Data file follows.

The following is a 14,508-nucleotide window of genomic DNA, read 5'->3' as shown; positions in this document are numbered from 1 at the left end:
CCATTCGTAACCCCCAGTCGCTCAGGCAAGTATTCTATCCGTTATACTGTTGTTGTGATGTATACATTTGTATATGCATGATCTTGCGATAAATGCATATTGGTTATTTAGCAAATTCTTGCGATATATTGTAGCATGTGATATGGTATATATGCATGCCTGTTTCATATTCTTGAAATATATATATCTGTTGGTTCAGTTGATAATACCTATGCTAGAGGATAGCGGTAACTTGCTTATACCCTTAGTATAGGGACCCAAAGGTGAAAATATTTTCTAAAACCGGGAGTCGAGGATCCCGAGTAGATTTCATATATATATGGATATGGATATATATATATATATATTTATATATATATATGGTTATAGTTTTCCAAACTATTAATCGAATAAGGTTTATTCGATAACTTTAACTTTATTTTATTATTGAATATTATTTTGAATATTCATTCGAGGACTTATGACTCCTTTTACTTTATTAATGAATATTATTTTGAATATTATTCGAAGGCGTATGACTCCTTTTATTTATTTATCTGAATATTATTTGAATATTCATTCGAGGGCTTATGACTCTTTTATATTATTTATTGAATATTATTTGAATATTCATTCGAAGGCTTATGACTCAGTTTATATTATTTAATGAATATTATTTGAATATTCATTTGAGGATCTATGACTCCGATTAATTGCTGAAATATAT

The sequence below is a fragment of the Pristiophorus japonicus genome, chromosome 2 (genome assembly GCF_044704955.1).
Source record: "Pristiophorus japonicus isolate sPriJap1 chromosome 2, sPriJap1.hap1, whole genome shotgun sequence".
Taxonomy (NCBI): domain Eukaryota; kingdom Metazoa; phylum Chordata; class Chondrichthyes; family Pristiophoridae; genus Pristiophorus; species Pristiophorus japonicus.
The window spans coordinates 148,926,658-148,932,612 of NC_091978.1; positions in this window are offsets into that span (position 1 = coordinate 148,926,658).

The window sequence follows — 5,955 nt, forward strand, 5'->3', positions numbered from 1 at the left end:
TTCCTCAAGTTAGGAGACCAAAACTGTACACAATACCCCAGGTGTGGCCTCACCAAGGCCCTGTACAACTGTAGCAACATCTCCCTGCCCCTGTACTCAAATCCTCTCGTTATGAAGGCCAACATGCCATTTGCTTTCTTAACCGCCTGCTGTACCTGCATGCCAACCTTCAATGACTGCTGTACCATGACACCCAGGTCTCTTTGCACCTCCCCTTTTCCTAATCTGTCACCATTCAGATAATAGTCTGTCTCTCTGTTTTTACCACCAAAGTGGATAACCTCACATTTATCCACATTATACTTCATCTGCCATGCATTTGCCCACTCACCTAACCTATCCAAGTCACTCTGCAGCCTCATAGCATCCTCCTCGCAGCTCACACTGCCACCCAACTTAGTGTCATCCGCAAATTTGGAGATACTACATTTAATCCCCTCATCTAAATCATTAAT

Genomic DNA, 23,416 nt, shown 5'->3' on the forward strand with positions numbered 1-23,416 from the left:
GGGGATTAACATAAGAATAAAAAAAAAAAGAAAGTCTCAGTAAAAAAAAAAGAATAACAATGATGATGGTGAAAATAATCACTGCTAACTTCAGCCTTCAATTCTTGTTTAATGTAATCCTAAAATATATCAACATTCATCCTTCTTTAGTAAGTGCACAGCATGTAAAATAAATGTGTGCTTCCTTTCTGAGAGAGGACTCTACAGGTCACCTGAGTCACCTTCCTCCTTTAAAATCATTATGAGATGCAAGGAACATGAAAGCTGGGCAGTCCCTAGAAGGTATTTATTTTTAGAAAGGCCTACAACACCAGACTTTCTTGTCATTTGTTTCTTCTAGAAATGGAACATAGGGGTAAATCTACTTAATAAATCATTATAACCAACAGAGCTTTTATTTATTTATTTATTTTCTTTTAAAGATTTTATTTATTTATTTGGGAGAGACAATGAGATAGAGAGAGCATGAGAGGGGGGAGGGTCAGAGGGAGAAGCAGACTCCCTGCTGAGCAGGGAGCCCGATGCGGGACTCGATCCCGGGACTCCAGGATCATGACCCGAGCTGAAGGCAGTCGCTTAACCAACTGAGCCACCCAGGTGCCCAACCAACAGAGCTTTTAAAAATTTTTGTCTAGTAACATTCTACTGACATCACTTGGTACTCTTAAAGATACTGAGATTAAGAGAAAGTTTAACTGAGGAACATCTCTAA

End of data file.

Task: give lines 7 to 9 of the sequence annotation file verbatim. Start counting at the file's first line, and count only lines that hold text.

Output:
The window sequence follows — 5,955 nt, forward strand, 5'->3', positions numbered from 1 at the left end:
TTCCTCAAGTTAGGAGACCAAAACTGTACACAATACCCCAGGTGTGGCCTCACCAAGGCCCTGTACAACTGTAGCAACATCTCCCTGCCCCTGTACTCAAATCCTCTCGTTATGAAGGCCAACATGCCATTTGCTTTCTTAACCGCCTGCTGTACCTGCATGCCAACCTTCAATGACTGCTGTACCATGACACCCAGGTCTCTTTGCACCTCCCCTTTTCCTAATCTGTCACCATTCAGATAATAGTCTGTCTCTCTGTTTTTACCACCAAAGTGGATAACCTCACATTTATCCACATTATACTTCATCTGCCATGCATTTGCCCACTCACCTAACCTATCCAAGTCACTCTGCAGCCTCATAGCATCCTCCTCGCAGCTCACACTGCCACCCAACTTAGTGTCATCCGCAAATTTGGAGATACTACATTTAATCCCCTCATCTAAATCATTAAT

Genomic DNA, 23,416 nt, shown 5'->3' on the forward strand with positions numbered 1-23,416 from the left: